Damage control in the critically ill and injured patient

Karen Brasel, J. Ku, C. C. Baker, E. J. Rutherford

Research output: Contribution to journalArticle

11 Citations (Scopus)

Abstract

Ideally, the trauma celiotomy should be considered in three phases, which may or may not be separated temporally. They are: a) damage control; b) restitution of physiologic reserve; and c) reconstruction. Perhaps the most important and effective aspect of damage control is to decide to pursue this alternative early. The surgeon may often be able to predict those patients who are at such high risk that damage control should be considered in the preoperative planning. Patients who can be included in this category are: patients with profound shock, hypothermia, and acidosis preoperatively; coagulopathic patients; patients with severe debilitating problems such as cirrhosis, chronic obstructive pulmonary disease (COPD), and severe atherosclerotic vascular disease. Consideration should be given to making an expeditious trip to the operating room with damage control celiotomy followed by resuscitation in the ICU. It is more important to fight a holding maneuver in the initial battle so that the patient will stay alive long enough for the surgeon to help save his or her life and win the war. The goals of damage control are to: a) identify injuries; b) control hemorrhage; and c) control contamination. Initial attention should be directed to suturing of vascular injuries, decreasing the level of contamination from bowel injuries, and packing of solid organ injuries. Efforts should not be made to restore bowel continuity or perform definitive procedures if the patient is in severe physiologic distress. Guidelines for use of the damage control approach include any trauma patient requiring a celiotomy who meets any of the following criteria: a) developing a base deficit worse than -15 mmol/L in a patient 55 yrs or in any patient with a head injury; b) lactate of >5 mmol/L; e) temperature of 16 secs; e) partial thromboplastin time of >50 secs; f) transfusion of≥10 units of blood over 4 hrs; g) a pH of 2; or i) need for a prolonged operation.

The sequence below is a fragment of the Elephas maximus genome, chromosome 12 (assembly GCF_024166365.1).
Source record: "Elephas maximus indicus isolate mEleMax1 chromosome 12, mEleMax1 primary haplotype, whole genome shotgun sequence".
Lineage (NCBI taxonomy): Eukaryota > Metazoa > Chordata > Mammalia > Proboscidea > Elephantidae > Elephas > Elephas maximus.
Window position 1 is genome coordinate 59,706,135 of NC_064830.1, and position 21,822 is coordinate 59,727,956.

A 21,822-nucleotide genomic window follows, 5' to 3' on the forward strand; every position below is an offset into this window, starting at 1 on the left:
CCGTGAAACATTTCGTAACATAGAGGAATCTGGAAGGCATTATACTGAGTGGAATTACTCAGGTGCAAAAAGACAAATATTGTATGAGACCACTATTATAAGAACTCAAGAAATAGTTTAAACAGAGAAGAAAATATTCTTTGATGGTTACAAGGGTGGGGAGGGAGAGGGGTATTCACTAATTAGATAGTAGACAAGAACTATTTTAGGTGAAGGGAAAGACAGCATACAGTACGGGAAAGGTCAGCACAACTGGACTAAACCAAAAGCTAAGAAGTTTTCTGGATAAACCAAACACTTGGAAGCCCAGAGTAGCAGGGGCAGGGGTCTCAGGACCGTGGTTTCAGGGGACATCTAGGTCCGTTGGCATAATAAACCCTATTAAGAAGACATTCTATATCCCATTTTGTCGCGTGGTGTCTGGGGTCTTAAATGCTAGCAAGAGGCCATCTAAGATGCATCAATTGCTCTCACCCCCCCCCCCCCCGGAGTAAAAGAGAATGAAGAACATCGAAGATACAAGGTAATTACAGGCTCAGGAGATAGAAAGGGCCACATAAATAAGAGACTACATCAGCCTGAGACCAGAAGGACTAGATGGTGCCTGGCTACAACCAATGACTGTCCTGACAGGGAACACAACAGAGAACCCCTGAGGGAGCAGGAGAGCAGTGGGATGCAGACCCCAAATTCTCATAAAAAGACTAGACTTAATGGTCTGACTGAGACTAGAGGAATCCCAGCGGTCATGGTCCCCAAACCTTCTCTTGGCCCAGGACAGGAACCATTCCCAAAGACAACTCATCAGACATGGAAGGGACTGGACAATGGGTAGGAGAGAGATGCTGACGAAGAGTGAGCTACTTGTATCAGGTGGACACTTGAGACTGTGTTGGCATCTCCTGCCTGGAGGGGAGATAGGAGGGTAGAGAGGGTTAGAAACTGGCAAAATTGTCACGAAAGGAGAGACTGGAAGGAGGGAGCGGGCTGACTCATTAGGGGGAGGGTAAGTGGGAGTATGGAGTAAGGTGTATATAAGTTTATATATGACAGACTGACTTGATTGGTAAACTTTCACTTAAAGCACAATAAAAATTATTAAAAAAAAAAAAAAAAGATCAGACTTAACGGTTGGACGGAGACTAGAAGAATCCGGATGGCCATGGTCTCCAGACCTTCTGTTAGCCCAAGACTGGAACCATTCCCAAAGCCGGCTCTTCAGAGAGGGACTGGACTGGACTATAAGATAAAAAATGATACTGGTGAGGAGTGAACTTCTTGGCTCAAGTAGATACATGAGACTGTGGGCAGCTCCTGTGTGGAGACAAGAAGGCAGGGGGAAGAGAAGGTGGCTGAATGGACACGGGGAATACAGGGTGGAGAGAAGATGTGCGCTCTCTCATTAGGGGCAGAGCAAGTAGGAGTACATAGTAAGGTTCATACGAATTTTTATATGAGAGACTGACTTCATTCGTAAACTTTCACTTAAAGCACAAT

Original languageEnglish (US)
Pages (from-to)73-86
Number of pages14
JournalNew Horizons: Science and Practice of Acute Medicine
Volume7
Issue number1
StatePublished - 1999
Externally publishedYes

Fingerprint

Critical Illness
Wounds and Injuries
Partial Thromboplastin Time
Vascular System Injuries
Operating Rooms
Acidosis
Hypothermia
Vascular Diseases
Craniocerebral Trauma
Resuscitation
Chronic Obstructive Pulmonary Disease
Shock
Lactic Acid
Fibrosis
Guidelines
Hemorrhage
Temperature

Keywords

  • Acidosis
  • Hemorrhagic diathesis
  • Hypothermia
  • Lactic acid
  • Laparotomy
  • Multiple trauma
  • Shock

ASJC Scopus subject areas

  • Critical Care and Intensive Care Medicine

Cite this

Damage control in the critically ill and injured patient. / Brasel, Karen; Ku, J.; Baker, C. C.; Rutherford, E. J.

In: New Horizons: Science and Practice of Acute Medicine, Vol. 7, No. 1, 1999, p. 73-86.

Research output: Contribution to journalArticle

Brasel, Karen ; Ku, J. ; Baker, C. C. ; Rutherford, E. J. / Damage control in the critically ill and injured patient. In: New Horizons: Science and Practice of Acute Medicine. 1999 ; Vol. 7, No. 1. pp. 73-86.
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